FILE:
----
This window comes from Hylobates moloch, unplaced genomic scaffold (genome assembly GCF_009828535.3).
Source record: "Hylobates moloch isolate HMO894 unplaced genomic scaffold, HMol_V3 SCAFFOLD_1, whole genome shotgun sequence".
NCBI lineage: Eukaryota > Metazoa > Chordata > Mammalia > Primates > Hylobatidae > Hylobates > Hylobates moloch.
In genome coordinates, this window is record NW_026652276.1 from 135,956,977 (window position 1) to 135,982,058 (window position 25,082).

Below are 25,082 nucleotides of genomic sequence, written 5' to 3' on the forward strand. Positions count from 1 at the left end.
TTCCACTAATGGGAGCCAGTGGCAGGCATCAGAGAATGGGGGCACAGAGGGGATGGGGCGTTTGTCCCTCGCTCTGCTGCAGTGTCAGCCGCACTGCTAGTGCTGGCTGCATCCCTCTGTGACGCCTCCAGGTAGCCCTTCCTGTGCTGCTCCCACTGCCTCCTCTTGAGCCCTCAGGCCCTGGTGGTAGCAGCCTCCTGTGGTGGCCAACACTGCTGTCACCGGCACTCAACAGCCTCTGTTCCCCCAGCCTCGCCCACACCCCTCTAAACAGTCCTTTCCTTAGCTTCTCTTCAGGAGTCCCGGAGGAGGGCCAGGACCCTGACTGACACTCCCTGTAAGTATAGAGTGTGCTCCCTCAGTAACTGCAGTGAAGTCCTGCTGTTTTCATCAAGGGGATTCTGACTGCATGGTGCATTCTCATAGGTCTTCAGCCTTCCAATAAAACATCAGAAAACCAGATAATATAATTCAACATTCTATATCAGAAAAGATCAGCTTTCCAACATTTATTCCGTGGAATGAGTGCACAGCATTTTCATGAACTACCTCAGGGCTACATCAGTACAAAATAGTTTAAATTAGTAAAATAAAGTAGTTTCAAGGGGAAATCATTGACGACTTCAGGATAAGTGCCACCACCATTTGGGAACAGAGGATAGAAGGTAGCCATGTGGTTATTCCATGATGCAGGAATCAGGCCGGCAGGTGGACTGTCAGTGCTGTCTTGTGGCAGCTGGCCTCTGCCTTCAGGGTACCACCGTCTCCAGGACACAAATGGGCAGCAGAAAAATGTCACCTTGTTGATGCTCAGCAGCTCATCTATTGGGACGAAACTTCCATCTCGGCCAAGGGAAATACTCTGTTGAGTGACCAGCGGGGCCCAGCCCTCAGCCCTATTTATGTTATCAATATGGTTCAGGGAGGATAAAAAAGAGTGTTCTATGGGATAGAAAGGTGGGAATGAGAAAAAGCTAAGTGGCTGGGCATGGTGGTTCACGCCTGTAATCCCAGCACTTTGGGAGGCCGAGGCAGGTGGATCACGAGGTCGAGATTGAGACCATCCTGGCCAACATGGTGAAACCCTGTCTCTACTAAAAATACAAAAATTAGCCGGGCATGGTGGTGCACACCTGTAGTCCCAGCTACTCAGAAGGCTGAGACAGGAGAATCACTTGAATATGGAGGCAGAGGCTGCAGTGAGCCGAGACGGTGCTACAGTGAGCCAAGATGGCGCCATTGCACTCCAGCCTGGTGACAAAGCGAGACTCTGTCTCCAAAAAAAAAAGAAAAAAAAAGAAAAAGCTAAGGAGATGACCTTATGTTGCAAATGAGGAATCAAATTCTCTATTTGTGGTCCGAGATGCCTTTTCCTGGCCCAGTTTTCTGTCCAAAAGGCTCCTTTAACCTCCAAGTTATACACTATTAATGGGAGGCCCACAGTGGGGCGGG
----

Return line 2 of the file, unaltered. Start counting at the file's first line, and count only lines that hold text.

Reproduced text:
Source record: "Hylobates moloch isolate HMO894 unplaced genomic scaffold, HMol_V3 SCAFFOLD_1, whole genome shotgun sequence".